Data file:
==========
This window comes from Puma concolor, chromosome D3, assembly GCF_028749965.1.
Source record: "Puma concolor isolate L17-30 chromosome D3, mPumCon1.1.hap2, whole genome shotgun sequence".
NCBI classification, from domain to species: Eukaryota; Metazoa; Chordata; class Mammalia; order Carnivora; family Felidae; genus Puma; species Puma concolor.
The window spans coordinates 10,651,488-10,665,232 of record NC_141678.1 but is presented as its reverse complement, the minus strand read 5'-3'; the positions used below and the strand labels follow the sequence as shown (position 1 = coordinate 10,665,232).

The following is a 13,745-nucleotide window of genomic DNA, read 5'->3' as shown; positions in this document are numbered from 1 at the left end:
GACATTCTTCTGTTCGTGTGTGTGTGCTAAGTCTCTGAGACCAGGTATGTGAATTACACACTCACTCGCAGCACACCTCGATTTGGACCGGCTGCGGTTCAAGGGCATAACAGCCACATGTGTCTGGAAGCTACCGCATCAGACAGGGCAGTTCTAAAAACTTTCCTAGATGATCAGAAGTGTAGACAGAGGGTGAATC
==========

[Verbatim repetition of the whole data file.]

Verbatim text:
This window comes from Puma concolor, chromosome D3, assembly GCF_028749965.1.
Source record: "Puma concolor isolate L17-30 chromosome D3, mPumCon1.1.hap2, whole genome shotgun sequence".
NCBI classification, from domain to species: Eukaryota; Metazoa; Chordata; class Mammalia; order Carnivora; family Felidae; genus Puma; species Puma concolor.
The window spans coordinates 10,651,488-10,665,232 of record NC_141678.1 but is presented as its reverse complement, the minus strand read 5'-3'; the positions used below and the strand labels follow the sequence as shown (position 1 = coordinate 10,665,232).

The following is a 13,745-nucleotide window of genomic DNA, read 5'->3' as shown; positions in this document are numbered from 1 at the left end:
GACATTCTTCTGTTCGTGTGTGTGTGCTAAGTCTCTGAGACCAGGTATGTGAATTACACACTCACTCGCAGCACACCTCGATTTGGACCGGCTGCGGTTCAAGGGCATAACAGCCACATGTGTCTGGAAGCTACCGCATCAGACAGGGCAGTTCTAAAAACTTTCCTAGATGATCAGAAGTGTAGACAGAGGGTGAATC